The next song, Shaam, is a slow-soft, quite typical Amit Trivedi thing. When listening to the song for the first few times, you may think the song would go into rock mode but Amit n Neuman Pinto keep rendering the soulful lyrics of Javed Akhtar in a soft but typical mode of theirs. Reminds me of Aamir’s songs. Whatever it be, I love the boom boom boom para.

The fourth song of the album is Behke Behke, sung by Anushka Manchanda, Raman Mahadevan and Samrat. The song is a dance number with a touch of music that sounds somewhere between Caribbean and Arabic and even Goan to me. The song even reminds me of Honeymoon Travels’ Pyaar ki ye Kahani. Maybe I’m losing the genre but the whole point is the song is different, and good. Likeable stuff for sure. And some good singing by Anushka.

And the next song is Magic. O no, the name of the song is Lehrein, but the song has almost created a spell on me in the first few listenings only. Awesome singing by Anusha Mani again on some slow, soulful music and some touching lyrics by Javed Akhtar. I guess the best song of the album, and probably with this one, Amit Trivedi-Javed Akhtar will be able to recreate the magic of Iktara. Lovable.

By the way/tumse keh denge sung by Anushka Manchanda with Neuman Pinto is a fast paced dance number that doesn’t really sound like Amit Trivedi from any corner. The song is well sung by Anushka and the way she speaks in between, she reminds me of Aye Bachhu sung by Suzanne D’mello. Good but not great.

Besides, the album has two remixes, of Gal Mitthi Mitthi and Lehrein. The remix of Gal Mitthi is a common Punjabi song remix while Lehrein has got a lonuge mix that sounds pretty good.

Overall, Amit Trivedi has come up with some variety this time, thus bringing soemthing for those who said he was making only rock-ish songs after Dev.D. Must listen.

And yes, if you want to have my opinion on the best song, it’s simple I guess. Lehrein aayin, lehron mein beh gaye.

Firangi Paani (Krantiveer): Lyrics and More

Sachin Jigar are back. Oh, you didn’t know them? Well, no big deal, but the guys certainly make good music. And they do it here again after doing that in Teree Sang, that Satish Kaushik’s movie on a 15 year old Pregnant girl.

Well, this time they create Khuda mere Khuda, the song that is already popular and coming on TV every now and then, in the hope that it gets them some viewers, and I wonder if people will fall in the trap. No, they won’t.

So, the second song of the movie that caught my imagination is the item song called Firangi Paani, sung by Anushka Manchanda. If you ask me, I can literally see Bipasha Basu dancing on the song in a Namak Ishq ka mode. The lyrics are pretty interesting and the music is wonderful, but the best is Anushka’s singing who leaves her mark quite close to Alisha Chinoy or Sunidhi Chauhan. Closer to Alisha I’d say.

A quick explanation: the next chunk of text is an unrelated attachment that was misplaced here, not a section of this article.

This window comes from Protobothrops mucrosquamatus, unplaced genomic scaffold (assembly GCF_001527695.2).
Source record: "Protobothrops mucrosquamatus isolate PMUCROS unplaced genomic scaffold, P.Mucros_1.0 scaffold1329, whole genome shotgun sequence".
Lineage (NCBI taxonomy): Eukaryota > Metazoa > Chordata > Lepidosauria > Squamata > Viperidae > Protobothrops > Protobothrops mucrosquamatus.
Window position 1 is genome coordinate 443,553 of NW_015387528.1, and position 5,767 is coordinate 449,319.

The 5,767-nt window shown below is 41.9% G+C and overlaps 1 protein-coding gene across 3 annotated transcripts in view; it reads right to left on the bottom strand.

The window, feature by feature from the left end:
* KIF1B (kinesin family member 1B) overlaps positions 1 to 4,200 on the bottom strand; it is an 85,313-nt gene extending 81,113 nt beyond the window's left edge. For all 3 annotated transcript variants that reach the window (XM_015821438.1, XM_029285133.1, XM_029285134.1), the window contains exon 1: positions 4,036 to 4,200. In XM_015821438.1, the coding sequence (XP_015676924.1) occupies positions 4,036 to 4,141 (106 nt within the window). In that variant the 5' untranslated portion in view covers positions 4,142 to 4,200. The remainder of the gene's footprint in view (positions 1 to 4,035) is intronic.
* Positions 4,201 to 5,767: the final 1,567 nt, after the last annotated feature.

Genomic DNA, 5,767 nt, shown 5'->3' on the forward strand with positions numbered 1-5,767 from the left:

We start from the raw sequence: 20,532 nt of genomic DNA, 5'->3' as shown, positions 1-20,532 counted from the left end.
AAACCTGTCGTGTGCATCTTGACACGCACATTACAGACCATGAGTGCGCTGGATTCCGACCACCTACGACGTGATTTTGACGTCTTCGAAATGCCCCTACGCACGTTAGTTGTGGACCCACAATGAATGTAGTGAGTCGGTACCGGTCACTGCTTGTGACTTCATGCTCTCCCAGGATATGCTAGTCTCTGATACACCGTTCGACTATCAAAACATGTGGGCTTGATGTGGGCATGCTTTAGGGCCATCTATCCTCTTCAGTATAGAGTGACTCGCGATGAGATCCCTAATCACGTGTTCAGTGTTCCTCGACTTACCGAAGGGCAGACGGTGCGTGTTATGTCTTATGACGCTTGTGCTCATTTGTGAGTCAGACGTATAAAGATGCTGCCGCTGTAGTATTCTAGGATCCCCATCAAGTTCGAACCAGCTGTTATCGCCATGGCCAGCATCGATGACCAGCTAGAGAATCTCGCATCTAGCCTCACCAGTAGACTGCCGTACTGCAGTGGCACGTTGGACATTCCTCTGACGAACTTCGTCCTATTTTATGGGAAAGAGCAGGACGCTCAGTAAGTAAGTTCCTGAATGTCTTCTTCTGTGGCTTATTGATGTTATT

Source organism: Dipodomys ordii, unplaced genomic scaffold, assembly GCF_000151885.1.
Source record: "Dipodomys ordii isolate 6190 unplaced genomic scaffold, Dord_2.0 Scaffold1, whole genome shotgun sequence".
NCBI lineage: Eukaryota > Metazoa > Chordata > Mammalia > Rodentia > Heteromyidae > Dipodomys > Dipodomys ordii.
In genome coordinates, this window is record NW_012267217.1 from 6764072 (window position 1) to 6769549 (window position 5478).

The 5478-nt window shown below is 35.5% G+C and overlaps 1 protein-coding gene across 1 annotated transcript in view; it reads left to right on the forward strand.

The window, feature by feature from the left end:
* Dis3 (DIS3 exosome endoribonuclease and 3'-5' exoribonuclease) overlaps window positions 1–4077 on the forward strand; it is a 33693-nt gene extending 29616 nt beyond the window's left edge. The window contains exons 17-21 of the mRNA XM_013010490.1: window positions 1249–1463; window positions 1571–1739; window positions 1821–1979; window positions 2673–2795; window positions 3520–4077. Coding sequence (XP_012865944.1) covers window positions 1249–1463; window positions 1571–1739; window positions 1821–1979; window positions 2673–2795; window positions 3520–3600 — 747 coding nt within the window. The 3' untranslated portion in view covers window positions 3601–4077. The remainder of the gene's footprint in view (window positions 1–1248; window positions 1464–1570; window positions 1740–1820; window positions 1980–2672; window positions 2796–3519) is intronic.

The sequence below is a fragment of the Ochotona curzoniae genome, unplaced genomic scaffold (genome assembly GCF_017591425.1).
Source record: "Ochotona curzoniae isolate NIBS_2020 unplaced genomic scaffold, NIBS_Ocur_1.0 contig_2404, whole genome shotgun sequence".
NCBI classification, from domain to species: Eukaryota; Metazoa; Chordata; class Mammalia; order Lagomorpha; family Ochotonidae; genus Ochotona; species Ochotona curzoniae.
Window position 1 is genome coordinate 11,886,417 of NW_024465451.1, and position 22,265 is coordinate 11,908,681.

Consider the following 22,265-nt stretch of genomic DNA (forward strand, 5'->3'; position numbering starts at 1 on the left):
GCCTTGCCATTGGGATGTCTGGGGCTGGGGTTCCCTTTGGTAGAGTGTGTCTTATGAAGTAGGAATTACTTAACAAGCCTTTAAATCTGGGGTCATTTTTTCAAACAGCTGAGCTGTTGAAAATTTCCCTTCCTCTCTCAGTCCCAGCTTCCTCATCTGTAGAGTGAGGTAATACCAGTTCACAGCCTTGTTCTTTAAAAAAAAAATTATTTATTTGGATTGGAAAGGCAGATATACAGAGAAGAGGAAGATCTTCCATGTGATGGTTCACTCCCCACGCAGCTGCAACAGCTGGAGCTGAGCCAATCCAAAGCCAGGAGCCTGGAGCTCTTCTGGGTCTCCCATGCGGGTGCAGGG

पढ़ना जारी रखें “Firangi Paani (Krantiveer): Lyrics and More”

Krantiveer (new): Music Review (Sachin-Jigar)

Sachin-Jigar, the guys who gave some wonderful music in Satish kaushik’s Teree Sang, are back. This time the movie they have got looks even smaller and useless at the same time. But then, movies don’t always decide how the music would be, and so, there are some good things sachin-Jigar have come up with.

The album opens with Khuda mere Khuda, sung by KK and Shreya Ghoshal, which is definitely good, the best of the album, and can be easily found on the TV. Though I don’t guarantee you can watch the video. So my suggestion is, get the music alone, without visuals. A typical KK song. With good music and some little, interesting effects by composers Sachin-Jigar.
पढ़ना जारी रखें “Krantiveer (new): Music Review (Sachin-Jigar)”

Kites: Music Review

Rajesh Roshan has come a long way from Julie to Kites. And here he composes again for the person he does it best. For his very own nephew Hrithik, for their home production, Anurag Basu directed Kites.

Now that the movie has been in limelight for quite some time, and Hrithik has not done a film for years now, expectations from the movie, as well as it’s music, have to be high. This is Anurag Basu’s next venture after his superfantabulousmusical Life in a Metro, doesn’t help lessen the expectations. So here is a review of an album with sky high expectations.
पढ़ना जारी रखें “Kites: Music Review”

Teen Patti: Music Review

Salim-Sulaiman are nowadays giving music which is more movie specific than general, especially so in Pyaar Impossible. This time they get a thriller as Teen Patti, and they create some good music for the movie. The songs may not be hits before the movie, but they sound good enough to fit well in the movie and so, if the movie goes well, which I expect, the songs may be loved by people. Here is a review of the album.
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Raat Gayi Baat Gayi: Music Review

Raat Gayi Baat Gayi is a Saurabh Shukla directed, award winning movie from Pritish Nandy Communications, going to release on 31st December. So here is the music review for the last movie of 2009. Music and lyrics, and most of the singing, by Ankur Tewari.

पढ़ना जारी रखें “Raat Gayi Baat Gayi: Music Review”

Pyaar Impossible: Music Review

Short and Sweet. These are the first two words I’d like to say about the the music of Pyaar Impossible. Salim Sulaiman have just five songs and two remixes in their new album Pyaar Impossible, out of which Alisha and 10 on 10 are already out and quite liked too. Other songs of the album are not bad either. Here is a review.

पढ़ना जारी रखें “Pyaar Impossible: Music Review”